Everyone is curious about what the future has in store for them. The difference is what we choose to do with that curiosity.
People attempt to find those answers from many sources, like spiritual leaders and palm reading. Sometimes, they even go looking at the bottom of a cup of tea—tasseography is the ancient practice of reading and interpreting the formations of tea leaves at the bottom of the cup.
But you may not need to get to the bottom of your cup to get to the bottom of what’s to come from drinking it. So, what's in that tea? L-theanine, an umami-rich amino acid found in green tea and black tea leaves.
We’ll leave tasseography to the pros and tell you what the future holds in terms of L-theanine’s benefits, dosing variations, and possible side effects.
L-Theanine: The Past and Present
To discuss the future, we have to start with the past. L-theanine’s past is rich, owing to its tea drinker origins. While the first credible documentation of drinking tea is as recent as 300 AD, the first teatime probably occurred in the Yunnan province of China during the Shang Dynasty thousands of years ago. If you believe one popular legend, tea wasn’t discovered on purpose. King Shennong had simply boiled water to make it safe to drink when a gust of wind landed tea leaves from the nearby trees into his drink.
King Shennong was also renowned for his willingness to experiment with various herbs and plants to see what effects they would have on him. Lore says his body was translucent so that he could see what was happening on the inside.
L-theanine was first isolated from the gyokuro leaf in a laboratory in Kyoto, Japan in 1949. Gyokuro is a type of green tea with a high L-theanine content, though the amino acid can be found in other green, black, and white teas from Camellia sinensis.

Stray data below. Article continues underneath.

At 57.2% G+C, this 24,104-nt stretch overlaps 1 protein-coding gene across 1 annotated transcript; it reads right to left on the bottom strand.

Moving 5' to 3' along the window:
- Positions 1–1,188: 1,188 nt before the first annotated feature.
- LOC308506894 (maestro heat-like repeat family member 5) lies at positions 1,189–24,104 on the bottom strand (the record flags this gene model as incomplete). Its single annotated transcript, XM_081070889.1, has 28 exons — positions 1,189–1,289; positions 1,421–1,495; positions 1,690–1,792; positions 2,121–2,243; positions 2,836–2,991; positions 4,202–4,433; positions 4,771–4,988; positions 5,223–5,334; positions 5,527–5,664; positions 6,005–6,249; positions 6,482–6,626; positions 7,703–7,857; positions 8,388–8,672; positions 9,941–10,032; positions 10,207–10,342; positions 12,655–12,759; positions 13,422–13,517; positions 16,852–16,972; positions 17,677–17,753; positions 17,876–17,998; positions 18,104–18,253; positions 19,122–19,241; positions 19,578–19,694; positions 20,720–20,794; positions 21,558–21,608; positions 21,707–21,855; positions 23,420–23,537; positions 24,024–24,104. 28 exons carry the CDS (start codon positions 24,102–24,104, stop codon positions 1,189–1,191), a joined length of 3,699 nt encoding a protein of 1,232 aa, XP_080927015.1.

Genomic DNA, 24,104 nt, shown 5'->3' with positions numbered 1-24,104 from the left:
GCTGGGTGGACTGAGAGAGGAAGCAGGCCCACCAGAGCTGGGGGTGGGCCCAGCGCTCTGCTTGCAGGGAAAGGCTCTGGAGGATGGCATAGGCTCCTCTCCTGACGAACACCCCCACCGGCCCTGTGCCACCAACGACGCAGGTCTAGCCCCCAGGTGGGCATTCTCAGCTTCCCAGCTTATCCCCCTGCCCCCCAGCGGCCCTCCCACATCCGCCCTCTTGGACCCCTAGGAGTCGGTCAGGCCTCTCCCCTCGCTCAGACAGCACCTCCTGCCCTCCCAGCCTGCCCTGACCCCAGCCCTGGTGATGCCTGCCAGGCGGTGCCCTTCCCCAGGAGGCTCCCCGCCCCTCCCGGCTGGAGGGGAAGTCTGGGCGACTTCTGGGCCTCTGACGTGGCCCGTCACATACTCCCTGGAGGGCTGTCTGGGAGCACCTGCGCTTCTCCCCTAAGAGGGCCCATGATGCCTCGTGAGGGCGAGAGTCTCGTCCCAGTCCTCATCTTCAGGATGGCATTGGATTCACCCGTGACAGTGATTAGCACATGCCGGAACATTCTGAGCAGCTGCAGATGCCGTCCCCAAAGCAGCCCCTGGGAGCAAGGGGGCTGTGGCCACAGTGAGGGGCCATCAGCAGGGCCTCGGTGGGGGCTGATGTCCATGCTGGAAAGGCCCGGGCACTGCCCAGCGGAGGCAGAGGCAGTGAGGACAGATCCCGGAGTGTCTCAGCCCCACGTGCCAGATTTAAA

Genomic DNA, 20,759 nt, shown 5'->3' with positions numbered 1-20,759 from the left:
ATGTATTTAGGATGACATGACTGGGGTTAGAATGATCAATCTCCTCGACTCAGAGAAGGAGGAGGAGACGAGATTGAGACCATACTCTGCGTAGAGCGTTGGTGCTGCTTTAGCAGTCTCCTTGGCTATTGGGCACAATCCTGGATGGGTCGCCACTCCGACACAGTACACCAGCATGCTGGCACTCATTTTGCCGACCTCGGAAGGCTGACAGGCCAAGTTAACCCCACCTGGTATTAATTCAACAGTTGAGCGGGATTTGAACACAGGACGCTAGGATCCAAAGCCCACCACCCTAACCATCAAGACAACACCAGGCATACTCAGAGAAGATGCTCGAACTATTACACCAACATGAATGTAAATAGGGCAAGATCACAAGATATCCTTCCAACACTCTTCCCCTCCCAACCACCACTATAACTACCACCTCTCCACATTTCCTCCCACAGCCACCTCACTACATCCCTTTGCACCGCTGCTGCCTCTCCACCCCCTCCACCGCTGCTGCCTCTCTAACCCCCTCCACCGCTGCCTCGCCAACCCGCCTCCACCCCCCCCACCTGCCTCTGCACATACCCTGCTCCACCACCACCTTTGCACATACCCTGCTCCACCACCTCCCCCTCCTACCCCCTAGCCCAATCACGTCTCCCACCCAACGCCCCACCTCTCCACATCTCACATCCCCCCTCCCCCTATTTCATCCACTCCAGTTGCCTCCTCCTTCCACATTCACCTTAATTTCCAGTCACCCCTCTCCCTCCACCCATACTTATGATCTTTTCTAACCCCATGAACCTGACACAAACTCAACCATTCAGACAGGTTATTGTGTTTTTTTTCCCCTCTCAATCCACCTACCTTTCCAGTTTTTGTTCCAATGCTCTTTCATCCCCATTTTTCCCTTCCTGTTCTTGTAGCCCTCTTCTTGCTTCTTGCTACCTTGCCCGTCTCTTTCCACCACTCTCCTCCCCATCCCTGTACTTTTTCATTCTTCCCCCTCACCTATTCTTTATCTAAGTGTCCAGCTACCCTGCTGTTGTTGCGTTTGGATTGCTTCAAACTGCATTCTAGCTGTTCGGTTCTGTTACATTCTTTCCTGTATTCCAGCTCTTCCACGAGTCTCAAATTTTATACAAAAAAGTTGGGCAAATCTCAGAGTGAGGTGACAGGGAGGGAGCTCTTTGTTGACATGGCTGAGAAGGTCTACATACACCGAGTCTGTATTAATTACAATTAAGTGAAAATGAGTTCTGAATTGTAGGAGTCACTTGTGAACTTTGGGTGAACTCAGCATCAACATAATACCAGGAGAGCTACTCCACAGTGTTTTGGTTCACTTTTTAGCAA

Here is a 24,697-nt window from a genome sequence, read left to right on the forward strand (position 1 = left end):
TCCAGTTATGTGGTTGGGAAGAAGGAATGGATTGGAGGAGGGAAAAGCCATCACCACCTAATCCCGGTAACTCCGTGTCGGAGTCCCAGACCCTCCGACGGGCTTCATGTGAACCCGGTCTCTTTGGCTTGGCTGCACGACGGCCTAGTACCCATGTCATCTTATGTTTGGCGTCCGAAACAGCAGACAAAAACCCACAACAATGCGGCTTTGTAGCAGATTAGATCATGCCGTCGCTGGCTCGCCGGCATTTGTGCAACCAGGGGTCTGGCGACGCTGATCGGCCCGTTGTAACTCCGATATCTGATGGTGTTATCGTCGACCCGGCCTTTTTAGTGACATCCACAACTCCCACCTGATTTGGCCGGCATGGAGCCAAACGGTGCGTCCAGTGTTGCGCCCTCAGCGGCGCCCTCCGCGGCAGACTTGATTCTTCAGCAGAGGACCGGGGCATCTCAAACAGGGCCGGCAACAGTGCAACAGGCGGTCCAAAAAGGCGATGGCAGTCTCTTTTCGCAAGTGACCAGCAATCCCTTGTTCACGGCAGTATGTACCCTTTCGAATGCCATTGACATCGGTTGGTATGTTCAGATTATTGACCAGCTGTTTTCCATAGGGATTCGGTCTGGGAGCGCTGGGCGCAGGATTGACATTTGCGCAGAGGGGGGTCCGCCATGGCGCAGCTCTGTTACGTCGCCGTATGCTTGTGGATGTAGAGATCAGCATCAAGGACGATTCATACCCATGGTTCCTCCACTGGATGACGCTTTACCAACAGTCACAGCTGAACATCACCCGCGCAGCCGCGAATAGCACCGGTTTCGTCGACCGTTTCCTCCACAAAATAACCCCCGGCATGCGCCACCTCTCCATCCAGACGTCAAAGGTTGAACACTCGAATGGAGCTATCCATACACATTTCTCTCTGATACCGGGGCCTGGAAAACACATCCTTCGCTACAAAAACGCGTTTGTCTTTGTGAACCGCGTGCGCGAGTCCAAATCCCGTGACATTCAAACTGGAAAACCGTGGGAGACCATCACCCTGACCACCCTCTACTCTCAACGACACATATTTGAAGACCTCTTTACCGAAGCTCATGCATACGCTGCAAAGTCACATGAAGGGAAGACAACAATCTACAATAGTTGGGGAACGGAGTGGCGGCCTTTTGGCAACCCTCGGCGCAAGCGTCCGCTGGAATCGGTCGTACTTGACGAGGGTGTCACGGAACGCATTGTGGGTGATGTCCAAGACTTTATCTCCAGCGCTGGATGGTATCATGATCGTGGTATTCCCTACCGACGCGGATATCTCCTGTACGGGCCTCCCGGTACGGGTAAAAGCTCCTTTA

L-theanine is a non-protein and non-dietary amino acid with a chemical structure and blood-brain barrier crossing similar to major neurotransmitters like glutamic acid and gamma-aminobutyric acid (GABA).
L-Theanine: The Benefits
From a research standpoint, L-theanine’s future appears bright. This amino acid has a laundry list of health benefits for both the body and brain.
Reduces Anxiety and Stress
If “busy” is a common response you give when someone asks how you’re doing, you may want to add L-theanine to your future for its most acknowledged advantage: the anxiolytic effect. Translation? It may be able to reduce your stress and anxiety symptoms.
In human studies, L-theanine has been linked to anti-anxiety effects possibly through inhibition of cortical neuron excitation.
Our brains are always balancing this activity through the regulation of different types of neurotransmitters (e.g. dopamine, GABA, serotonin), generally categorized by their excitatory and inhibitory effects. But the system isn’t always perfect. The scales can tip in either direction, which can throw things off balance.
When you have an excess of the excitatory neurotransmitters, you may experience stress and/or anxiety.
You may also accidentally activate your sympathetic nervous system, more commonly referred to as the fight-or-flight response.
While the fight or flight response could save your life in a quick-thinking situation, such as a bear attack, it can be a problem when you activate it without really needing it. At best, it may be a sweaty-palmed nuisance for its acute effects. At worst, you may suffer from chronic stress and its accompanying physiological responses, like an increased heart rate and spike in blood pressure, or an impaired immune system.